2010 Nike Free Shoes Line Explained

2010 Nike Free shoe line

For some reason Nike insists on making their shoe names the most complicated and convoluted system on the planet. OK, so it’s not THAT bad, but in my humble opinion it’s pretty darn silly and confusing for consumers looking to buy a pair of their shoes. This is especially the case with the Nike Free line of shoes

A little background on the Nike Free shoes. When they first started the Nike Free line of shoes Nike decided to take an innovative approach to the naming of their shoes. They created a scale from 1.0 to 10.0 (not sure why they have the “.0” since I’ve yet to see a Nike Free 2.5 shoe) where 1.0 is supposed to represent the feeling of running barefoot while 10.0 is supposed to represent your traditional well-supported and typically not so flexible running shoe. Alongside this scale they started to name their shoes. They had the Nike Free 3.0, Nike Free 5.0, and then the Nike Free 7.0. Once you understood this you had a good idea that if you wanted a more “in-the-middle-of-the-road” barefoot-like running experience you’d probably go for a Nike Free 5.0 versus a Nike Free 3.0.

However, as the Nike Free line of shoes started to get more popular Nike naturally got more greedy and want to capitalize on this new barefoot “flexible” phenomenon. So they started getting extra fancy with their naming and features (which we explained in our post on deciphering Nike Free naming conventions). They started to be inconsistent with their naming conventions (putting roman numerals in the names, version numbers, etc…).

What I didn’t realize until this year is rather than keep the same name of a popular shoe like Vibram does with their Five Finger shoes, Nike likes to come up with brand new shoe names which replace older models (example is Nike Free Run+ replacing the Nike Free 5.0 v4 shoe).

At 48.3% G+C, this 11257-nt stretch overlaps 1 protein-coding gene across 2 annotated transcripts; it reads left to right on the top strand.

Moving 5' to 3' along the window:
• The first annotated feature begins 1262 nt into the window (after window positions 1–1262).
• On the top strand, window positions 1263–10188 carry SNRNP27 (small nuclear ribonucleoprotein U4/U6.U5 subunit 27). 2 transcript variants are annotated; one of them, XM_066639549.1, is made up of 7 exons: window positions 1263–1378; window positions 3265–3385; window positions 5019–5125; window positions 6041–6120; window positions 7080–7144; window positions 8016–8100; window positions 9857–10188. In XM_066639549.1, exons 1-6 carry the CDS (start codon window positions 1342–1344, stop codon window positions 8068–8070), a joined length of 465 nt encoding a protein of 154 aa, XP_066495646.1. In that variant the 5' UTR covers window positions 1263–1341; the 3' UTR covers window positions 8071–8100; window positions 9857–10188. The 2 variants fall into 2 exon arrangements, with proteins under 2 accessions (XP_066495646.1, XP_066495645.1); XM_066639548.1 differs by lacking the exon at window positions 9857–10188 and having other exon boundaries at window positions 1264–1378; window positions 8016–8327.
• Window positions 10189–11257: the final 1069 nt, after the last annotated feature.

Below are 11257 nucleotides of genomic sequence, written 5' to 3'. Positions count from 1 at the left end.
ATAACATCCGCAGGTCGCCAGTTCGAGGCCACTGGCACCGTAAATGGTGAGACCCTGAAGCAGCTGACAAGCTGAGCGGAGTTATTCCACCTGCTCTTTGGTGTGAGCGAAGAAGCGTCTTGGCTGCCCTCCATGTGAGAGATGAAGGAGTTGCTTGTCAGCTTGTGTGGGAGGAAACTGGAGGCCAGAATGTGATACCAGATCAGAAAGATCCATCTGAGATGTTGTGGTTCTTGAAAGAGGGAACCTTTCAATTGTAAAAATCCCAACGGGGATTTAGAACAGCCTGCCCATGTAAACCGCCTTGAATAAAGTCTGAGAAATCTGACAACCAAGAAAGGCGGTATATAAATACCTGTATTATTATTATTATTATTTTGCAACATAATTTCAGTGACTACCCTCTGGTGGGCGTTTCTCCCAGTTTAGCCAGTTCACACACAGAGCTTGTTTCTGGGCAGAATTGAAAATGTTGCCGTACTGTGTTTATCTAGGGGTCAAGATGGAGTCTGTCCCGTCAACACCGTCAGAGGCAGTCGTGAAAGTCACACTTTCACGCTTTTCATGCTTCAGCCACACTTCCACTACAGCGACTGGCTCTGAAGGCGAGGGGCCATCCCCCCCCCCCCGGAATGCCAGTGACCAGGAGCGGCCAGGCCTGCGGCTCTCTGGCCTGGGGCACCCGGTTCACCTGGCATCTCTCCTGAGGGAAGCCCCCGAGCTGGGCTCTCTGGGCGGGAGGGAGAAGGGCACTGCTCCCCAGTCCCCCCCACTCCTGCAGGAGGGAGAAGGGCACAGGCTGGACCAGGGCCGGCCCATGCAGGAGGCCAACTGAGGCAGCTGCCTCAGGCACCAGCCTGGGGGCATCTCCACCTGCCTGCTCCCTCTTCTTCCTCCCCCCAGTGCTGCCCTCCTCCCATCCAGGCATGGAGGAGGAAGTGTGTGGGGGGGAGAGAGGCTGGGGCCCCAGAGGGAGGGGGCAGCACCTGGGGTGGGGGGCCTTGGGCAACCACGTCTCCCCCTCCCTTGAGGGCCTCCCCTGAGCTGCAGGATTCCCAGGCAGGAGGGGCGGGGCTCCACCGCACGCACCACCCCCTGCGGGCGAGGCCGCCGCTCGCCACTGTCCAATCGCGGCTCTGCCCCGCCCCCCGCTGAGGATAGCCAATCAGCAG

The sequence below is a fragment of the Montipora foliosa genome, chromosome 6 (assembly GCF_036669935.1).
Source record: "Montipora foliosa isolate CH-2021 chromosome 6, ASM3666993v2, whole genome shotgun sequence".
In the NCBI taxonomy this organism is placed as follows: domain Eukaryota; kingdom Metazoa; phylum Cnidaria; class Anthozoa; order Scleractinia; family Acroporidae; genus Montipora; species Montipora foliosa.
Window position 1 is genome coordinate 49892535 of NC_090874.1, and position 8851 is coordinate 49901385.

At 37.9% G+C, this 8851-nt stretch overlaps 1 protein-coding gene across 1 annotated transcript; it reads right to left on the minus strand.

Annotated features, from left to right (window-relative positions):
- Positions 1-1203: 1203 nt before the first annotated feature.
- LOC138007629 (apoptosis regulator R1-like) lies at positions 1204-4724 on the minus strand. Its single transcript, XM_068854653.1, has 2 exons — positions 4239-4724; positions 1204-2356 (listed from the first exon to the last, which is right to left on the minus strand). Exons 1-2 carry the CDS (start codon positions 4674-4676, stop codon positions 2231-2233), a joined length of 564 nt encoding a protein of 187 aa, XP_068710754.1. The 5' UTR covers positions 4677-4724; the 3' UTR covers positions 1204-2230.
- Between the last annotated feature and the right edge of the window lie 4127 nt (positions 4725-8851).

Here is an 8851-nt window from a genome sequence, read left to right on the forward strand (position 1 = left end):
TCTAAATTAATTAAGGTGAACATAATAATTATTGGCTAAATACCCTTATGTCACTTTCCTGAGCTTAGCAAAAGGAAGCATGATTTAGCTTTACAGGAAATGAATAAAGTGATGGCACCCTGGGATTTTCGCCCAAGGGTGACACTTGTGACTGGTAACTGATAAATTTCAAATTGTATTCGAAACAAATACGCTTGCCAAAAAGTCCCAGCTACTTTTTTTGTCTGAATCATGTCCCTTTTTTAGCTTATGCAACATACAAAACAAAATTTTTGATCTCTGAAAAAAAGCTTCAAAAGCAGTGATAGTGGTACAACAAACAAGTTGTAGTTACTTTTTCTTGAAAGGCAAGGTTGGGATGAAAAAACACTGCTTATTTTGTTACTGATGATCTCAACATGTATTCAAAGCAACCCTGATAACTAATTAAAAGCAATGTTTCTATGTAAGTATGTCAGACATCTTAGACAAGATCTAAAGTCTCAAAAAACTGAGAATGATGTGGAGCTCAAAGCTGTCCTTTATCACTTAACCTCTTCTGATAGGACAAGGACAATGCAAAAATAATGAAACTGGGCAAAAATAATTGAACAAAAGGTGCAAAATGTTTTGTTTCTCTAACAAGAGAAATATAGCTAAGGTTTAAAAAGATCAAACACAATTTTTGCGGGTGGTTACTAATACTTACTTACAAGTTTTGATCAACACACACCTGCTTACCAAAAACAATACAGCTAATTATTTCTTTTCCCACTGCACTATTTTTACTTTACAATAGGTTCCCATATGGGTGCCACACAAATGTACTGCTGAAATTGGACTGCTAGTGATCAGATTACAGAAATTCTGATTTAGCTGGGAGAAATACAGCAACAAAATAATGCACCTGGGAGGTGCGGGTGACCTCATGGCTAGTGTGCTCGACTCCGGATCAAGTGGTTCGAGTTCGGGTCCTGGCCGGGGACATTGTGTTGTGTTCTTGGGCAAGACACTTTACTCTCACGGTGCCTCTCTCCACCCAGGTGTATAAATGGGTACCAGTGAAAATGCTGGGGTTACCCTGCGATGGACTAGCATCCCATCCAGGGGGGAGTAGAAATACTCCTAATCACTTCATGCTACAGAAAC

Anyway, I’ve ranted on long enough, below I’ve tried to make sense of the 2010 Nike Free line of shoes so you don’t have to suffer like I did trying to figure it out.

2010 Nike Free Shoe Line

Nike Free 3.0 V2

As mentioned before the 3.0 is Nike’s most barefoot-like running shoe. There’s minimal support and padding on the shoe and it’s even more flexible than the Nike Free 5.0 or other Nike Free shoes. The V2 means this is the second version of the shoe.  They make this shoe for both men and women.

Learn more about Nike Free 3.0 V2 Men.

Nike Free Run+

This we believe is the successor to the now discontinued Nike Free 5.0 v4. It features many of the same color combinations and look and feel as a Nike Free 5.0 v4, with some improvements. The biggest improvement is that the Run+ features a sensor in the sole of the shoe to be used with their running monitoring system (which allows you to run and track your runs via your ipod or other supported devices). If you are interested in learning more check out our unboxing the Nike Free Run+ Video. Comes in both men and women sizes.

Learn more about Nike Free Run+ Men or Nike Free Run+ Women.

Nike Free 5.0 ID

So they got rid of the Nike Free 5.0 v4, but they do offer the original Nike Free 5.0 ID shoe. What’s ID mean? It just means you can customize this shoe by deciding what type of design pattern to use. Of course you pay extra for this feature.

Learn more about Nike Free 5.0 ID.